“I had no one I could turn to. I continued to suffer in silence. I wasn’t working. I was a house-wife. He beat me while I was pregnant. I had two miscarriages and a stillbirth. After that, I prayed that I would never get pregnant again. I didn’t want to have any more children with him. I didn’t want to expose them to the pain I went through almost everyday. I didn’t want them to think that it was okay for their father to beat me because it wasn’t. I prayed that my younger sister would never end up like me. She was the only one who felt sorry for me and she told me that she prayed for me everyday. She was the only one I kept in touch with.

“One day I told my husband that I was going to visit my sister but he told me that he wanted me to stay home. We argued. He beat me until I was unconscious. When I came too, I was lying in a hospital bed. I ached all over. He was standing over me. “Do you know why I beat you?” he asked.

“I didn’t answer.

“I told you that I didn’t want you to leave the house but you insisted so I had to correct you. I’m your husband and I will not have you disobeying me. You will visit your family when I say you can.”

“I didn’t answer. A couple days later, I returned home. The beatings continued. He blamed me for them. He said that I drove him to it because I deliberately provoked him and challenged his authority.”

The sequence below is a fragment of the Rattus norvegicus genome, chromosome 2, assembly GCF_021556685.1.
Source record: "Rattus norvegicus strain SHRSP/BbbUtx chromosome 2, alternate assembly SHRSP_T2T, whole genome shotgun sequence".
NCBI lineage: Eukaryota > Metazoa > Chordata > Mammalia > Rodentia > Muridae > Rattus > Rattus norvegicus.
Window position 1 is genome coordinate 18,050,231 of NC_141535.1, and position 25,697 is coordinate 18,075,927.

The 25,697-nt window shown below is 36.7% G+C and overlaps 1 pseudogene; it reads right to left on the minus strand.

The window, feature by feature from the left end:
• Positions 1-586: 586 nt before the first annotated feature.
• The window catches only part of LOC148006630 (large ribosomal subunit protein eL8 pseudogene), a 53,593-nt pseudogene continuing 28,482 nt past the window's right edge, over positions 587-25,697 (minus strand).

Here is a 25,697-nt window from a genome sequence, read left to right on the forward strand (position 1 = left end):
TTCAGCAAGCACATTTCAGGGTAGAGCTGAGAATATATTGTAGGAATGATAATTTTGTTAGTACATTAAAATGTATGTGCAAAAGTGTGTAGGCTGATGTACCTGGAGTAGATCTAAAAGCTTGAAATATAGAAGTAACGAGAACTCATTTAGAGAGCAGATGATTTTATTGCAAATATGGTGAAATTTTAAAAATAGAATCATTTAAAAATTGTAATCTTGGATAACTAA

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I sat there listening, feeling sick inside. She told the story with her eyes–her beautiful eyes which were filled with painful memories. Anger towards her husband, her parents and the complacent Nigerian government rose in my throat like bile, almost choking me as she continued speaking.

“You know when the police showed up at the apartment to tell me that my husband had lost control of his car and it ended up on an embankment, instantly killing him, I didn’t shed one tear. All I could think about was that I was free. I was free from him and our marriage.”

“After the funeral, I sold the house and used the money to start a new life. My sister and I came here. I got a job, helped to put her through university and now she’s happily married to a wonderful man who adores her. And I met you.”

“Baby, I promise you that I will spend the rest of our lives loving you and treating you the way you deserve.”

Her eyes became watery. “After eight years of living in hell, I have finally found my paradise.”

Posted for September 2020 Writing Prompts – #24 – She told the story with her eyes

This story is fiction but in Northern Nigeria, Section 55(1)(d) of the Penal Code of Northern Nigeria provides that an assault by a man on a woman is not an offense if they are married, if native law or custom recognizes such “correction” as lawful, and if there is no grievous hurt. The problem with this kind of provision is that can promote or perpetuate violence against women and girls. Such laws should be struck down.